Key Points:


Helen Clark has received a rousing reception from students at Otago University after

. The policy will cost $210 million a year.


- Patrick Gower


Herald political editor Audrey Young says it is interesting that the Labour Party seems energised and National "tired" after the weekend's campaign launches.

also looks at the fall-out from the government's announcement of a scheme to guarantee bank deposits.


NZ Herald

political reporter Patrick Gower says Helen Clark's speech to Otago University students in Dunedin has been delayed because of fog at Christchurch airport, where the PM was departing from this morning.

The speech is now set to go ahead at 1.30pm.


11.40am, Paula Oliver with John Key in Gisborne:

National leader John Key has visited Kaiti School in Gisborne, a decile 1a school, which is lower than decile 1. He spoke with children aged between 5 and 10 and had morning tea with staff at which he discussed his party's

released this morning.

The policy promotes national standards as part of a "crusade for literacy and numeracy". The kids were more excited by the TV cameras.

He is now in Gisborne town centre with local MP Anne Tolley and will give an stand-up interview to reporters on education and other topics before heading back to Wellington for a briefing from the Reserve Bank.


The Council of Trade Unions (CTU) has welcomed Labour's campaign promise of allowances for those in the workforce looking to retrain.

Labour leader Helen Clark yesterday announced a fourth-term Labour-led government would introduce a new retraining allowance on the same basis as a student allowance for people who worked at least five years and had been made redundant.

It would be free of a spouse income test.


United Future is criticising Labour for unilaterally deciding to take steps to protect the banking sector. Leader Peter Dunne claims Labour went about the issue in the wrong way. "This is not a not a political issue, this is an issue that is a New Zealand issue that all parties should have been involved in because this transcends the life of this particular government or the next government," he said. "To try to make it a particular issue was a very shortsighted and damaging move."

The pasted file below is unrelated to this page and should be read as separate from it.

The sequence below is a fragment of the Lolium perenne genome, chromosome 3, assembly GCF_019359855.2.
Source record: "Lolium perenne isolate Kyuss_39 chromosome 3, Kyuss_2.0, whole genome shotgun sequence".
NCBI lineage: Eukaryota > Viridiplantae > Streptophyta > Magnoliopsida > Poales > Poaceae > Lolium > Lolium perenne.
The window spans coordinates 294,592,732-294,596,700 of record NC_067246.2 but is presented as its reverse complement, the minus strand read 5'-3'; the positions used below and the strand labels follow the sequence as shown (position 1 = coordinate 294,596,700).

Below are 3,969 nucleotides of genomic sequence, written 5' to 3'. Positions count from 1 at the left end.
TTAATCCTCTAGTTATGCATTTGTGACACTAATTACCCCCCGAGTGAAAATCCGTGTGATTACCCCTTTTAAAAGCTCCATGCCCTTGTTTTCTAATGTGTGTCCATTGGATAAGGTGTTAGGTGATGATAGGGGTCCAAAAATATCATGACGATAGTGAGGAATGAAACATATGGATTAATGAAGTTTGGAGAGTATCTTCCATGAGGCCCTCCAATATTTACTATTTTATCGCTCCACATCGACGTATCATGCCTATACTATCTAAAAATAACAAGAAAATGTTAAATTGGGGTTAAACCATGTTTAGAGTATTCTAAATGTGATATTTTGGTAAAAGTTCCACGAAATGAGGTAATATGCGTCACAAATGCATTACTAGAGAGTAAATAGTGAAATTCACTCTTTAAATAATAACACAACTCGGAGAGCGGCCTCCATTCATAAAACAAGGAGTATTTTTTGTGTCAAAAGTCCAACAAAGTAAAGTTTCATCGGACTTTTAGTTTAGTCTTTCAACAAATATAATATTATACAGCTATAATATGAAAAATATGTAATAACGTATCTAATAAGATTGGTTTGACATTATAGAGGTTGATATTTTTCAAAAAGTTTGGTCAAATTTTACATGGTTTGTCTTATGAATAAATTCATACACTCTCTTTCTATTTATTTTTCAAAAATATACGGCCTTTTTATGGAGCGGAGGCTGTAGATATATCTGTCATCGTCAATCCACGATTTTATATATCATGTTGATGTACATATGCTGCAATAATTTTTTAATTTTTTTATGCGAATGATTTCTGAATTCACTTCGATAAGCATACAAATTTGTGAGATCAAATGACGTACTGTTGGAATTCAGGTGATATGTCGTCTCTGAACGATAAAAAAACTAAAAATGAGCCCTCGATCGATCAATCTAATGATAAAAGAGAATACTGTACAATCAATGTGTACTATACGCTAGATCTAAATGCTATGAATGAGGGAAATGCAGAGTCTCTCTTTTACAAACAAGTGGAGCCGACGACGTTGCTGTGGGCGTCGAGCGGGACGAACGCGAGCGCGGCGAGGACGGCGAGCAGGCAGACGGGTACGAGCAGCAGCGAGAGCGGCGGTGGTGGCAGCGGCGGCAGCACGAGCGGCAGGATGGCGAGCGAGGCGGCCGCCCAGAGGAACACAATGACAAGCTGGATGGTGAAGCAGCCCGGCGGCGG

- Newstalk ZB


National Party leader John Key was not briefed in advance about the bank deposit guarantee scheme, which is raising questions about the usual bi-partisan approach to monetary policy.

Mr Key said today he would have expected to have been briefed by the Reserve Bank. "There's been bi-partisanship over monetary policy going back a couple of decades but I think New Zealanders will know we're in an election campaign and governments use that to their advantage," he said on NewstalkZB.

"But that's not the relevant point, which is that New Zealanders can feel safe with their money in the bank."

Mr Key said National fully supported the Government's move and he and finance spokesman Bill English would be briefed by the bank this afternoon.



Dunedin South MP David Benson-Pope has confirmed he will not stand in the election. The widely expected announcement was reported today by the Otago Daily Times.

Mr Benson-Pope lost the Labour Party nomination for the seat he holds, and Clare Curran is contesting it for the party. He held the seat for three terms and before that served as a Dunedin city councillor.

Mr Benson-Pope last year resigned as environment minister after Prime Minister Helen Clark said he had misled the public over what he had known about the Madeleine Setchell affair.